Should I Winterize My Hot Tub?

First let me start by saying that winterizing your hot tub is not an easy thing to do and even done properly, doesn’t always work.  There are many ways for water to get into your hot tub, even with taking these proper precautions. Specifically, the residual water left behind or from melting snow can cause damage far exceeding any savings you may have gained by winterizing your tub.  And to add, it can be quite a chore to reverse the process in the spring when you want to de-winterize your tub to start using it again.

We suggest not winterizing your tub, instead — use it!  What better time to use a hot tub but in the winter months.  Sitting in a hot tub with the cold air swirling around can be one of the most refreshing and revitalizing feelings. If you purchased a hot tub from a reputable manufacturer, chances are, it is more than capable of handling winter temperatures with ease.

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But alas, many times we don’t have an option. Maybe you have a vacation home that you are worried about leaving the water and power on all winter?  If you are interested in winterizing your tub for the winter months, these are the basic steps involved. Note, that these are just the basic steps to give you an idea of the work that will be involved.  We suggest you hire a professional to complete the work. Even using a professional, you will likely find that most companies will not guarantee their work due to the many ways that water can still find a way to get into the tub and wreak havoc. Here are the steps:

  • Cut the power – Always start any service procedure by shutting off the heater and then powering off the spa. Then switch off the power service at the breaker panel or disconnect box for safety.
  • Flush your system and drain your hot tub – How you flush the system will depend on your specific model and manufacturer, see the owner’s manual for more detailed instructions. Blow all the remaining water out of your plumbing.  DO NOT leave any water in your plumbing.
  • Remove Filter – Make sure to remove your filters.  Clean them and put them away for the winter in a dry place.  Don’t store a dirty filter.  Clean your skimmer basket if you have one.  Make sure that the filter compartment is completely drained.
  • Loosen fitting – There are several plumbing fittings that can be loosened to allow water to drain from them.  Open all unions of your pumps and heater to make sure they are drained also or you may risk damaging your pump.
  • External Gas Heater – If you have an external gas heater, shut it down per the manufacturer’s instructions. Your main concern now will be to remove all water from the unit by opening drain valves, pipe fittings, and by blowing out remaining water with a GFCI-protected wet-dry shop vac. Gas heaters which are shut-down for the winter will often require a cleaning or “tune up” in the spring.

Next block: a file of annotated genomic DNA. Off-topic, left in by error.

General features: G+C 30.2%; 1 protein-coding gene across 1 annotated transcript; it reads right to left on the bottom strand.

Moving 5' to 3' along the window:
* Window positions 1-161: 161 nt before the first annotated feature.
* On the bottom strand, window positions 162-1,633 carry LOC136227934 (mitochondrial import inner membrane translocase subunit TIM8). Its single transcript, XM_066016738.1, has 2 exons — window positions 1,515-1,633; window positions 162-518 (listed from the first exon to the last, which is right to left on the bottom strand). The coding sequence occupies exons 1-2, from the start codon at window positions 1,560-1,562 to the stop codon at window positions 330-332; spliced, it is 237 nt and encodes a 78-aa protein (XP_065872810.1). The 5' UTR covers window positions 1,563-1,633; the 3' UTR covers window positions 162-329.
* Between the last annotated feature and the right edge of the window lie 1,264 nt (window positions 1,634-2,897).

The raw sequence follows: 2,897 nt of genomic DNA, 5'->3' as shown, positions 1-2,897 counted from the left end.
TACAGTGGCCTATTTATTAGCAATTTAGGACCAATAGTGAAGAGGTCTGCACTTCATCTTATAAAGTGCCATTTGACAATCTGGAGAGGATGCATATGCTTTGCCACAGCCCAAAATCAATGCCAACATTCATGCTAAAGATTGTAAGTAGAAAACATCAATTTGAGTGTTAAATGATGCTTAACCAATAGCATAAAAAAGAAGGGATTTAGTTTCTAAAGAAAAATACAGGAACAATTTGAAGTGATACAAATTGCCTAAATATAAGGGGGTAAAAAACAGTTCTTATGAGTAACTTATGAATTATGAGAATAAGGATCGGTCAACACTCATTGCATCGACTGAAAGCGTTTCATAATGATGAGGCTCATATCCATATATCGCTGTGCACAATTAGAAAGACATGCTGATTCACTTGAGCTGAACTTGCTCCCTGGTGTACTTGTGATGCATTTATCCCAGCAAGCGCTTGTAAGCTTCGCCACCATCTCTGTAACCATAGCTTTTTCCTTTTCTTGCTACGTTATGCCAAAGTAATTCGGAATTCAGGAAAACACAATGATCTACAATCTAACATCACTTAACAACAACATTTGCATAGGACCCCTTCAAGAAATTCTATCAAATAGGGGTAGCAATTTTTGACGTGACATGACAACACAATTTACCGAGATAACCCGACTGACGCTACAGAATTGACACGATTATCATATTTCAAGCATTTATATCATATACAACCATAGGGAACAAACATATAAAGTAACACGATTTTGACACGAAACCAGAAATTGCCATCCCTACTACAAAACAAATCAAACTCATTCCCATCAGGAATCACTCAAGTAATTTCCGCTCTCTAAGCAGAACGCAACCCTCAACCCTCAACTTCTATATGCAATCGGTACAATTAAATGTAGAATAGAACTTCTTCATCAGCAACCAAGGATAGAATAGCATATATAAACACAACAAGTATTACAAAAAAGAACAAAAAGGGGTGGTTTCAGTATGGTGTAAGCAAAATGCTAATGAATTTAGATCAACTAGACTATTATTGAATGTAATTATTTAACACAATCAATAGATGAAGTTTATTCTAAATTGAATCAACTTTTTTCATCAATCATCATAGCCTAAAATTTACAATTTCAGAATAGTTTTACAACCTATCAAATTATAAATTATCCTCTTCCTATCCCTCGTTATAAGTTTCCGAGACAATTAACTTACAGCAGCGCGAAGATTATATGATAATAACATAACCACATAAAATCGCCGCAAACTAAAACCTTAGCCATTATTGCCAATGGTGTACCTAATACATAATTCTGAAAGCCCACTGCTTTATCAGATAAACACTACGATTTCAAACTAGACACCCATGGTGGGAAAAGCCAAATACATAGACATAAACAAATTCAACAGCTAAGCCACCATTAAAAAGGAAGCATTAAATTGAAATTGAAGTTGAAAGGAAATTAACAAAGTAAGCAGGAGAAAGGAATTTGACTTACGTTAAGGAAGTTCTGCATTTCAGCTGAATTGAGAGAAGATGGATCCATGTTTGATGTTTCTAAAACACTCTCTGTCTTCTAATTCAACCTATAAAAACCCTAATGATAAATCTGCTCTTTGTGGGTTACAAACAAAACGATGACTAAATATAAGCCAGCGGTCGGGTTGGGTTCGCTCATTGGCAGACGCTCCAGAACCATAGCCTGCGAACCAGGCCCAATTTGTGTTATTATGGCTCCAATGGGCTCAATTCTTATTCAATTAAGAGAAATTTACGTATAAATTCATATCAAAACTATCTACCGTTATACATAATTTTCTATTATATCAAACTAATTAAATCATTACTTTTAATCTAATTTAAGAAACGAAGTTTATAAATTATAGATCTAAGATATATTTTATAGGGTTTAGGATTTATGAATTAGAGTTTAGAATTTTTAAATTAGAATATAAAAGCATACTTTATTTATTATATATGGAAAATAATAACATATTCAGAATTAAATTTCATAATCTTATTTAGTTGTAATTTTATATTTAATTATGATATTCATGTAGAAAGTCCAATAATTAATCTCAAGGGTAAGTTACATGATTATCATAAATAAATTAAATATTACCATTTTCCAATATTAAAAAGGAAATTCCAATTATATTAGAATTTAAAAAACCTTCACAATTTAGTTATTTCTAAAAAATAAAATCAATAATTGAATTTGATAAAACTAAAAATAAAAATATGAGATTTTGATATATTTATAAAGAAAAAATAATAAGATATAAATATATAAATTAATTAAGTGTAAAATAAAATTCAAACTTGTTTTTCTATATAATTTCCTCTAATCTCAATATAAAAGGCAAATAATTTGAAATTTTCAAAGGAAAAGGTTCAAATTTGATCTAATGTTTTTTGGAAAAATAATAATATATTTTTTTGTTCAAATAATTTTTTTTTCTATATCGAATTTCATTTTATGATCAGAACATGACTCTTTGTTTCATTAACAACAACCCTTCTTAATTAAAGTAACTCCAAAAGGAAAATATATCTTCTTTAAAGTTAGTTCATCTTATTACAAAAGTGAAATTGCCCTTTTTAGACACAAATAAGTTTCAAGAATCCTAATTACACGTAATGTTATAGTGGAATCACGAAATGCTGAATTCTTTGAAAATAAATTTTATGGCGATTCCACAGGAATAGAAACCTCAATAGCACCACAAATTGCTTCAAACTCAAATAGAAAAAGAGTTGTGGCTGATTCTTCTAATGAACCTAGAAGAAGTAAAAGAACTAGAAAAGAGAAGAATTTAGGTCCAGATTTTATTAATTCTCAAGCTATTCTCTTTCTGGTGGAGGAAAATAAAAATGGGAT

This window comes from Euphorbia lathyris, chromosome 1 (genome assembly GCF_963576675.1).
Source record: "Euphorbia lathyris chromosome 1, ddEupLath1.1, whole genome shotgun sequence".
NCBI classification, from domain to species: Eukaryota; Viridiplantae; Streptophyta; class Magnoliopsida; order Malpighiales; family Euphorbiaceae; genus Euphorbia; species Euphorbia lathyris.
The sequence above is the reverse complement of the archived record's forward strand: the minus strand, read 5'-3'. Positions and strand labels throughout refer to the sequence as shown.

• Blow your jets – It is also important to get any remaining water out of your jet plumbing. This can be accomplished by first opening all jets (with topside jet controls set to the off position) and with your wet-dry vac set to the blowing mode, forcing air into each of your jet fixtures. Work your way around the spa clockwise, and when you have gone all the way around, go back around counter-clockwise and blow out each jet again. Repeat until no significant amounts of water can be purged.
  • Clean your shell – Cleaning your spa shell is very important, and will make the job of opening your spa in the spring a lot more pleasant. Use a non-foaming cleaner. Wipe down all surfaces and rinse with clean water.
  • Mop up – Any remaining water inside the spa should now be mopped up with terry towels. Applying spa wax or a similar product to inside surfaces is a good idea and will make start up and cleaning of your spa in the spring easier.
  • Protect your cover – Clean your cover both inside and out, and apply a quality protectant to both inside and outside surfaces. Never apply any product containing silicone oil to a vinyl spa cover, as it will promote deterioration. Replace cover, secure & lock the straps. If you live in a high-wind location, you might consider the addition of additional tie-downs.
  • Secure your cabinet – If your spa has an enclosure with doors, make sure all are closed and any thumbscrews or latches are secured.
  • Check Wooden surrounds – If your wooden cabinet needs a coat of finish, this should be applied before weather dampens the wood, or the temperature gets too low.
  • Consider a Spa Coverall – Many people cover their entire spa for the winter, if in a location exposed to the weather. This prevents rainwater or snow melt from seeping back into the spa and causing potential freeze damage.  
  • What about Antifreeze? – Although there are pipe antifreeze products on the market, we do not recommend them because of the difficulty of removing the residues in the spring.

There you have it. It’s pretty involved, right? We hope that we’ve at least given you an insight into how this process works if you’d like to try it on your own.  Or if you are looking at a professional, you might have a better idea of what they would be charging for as well.

-Written by Jackie R.

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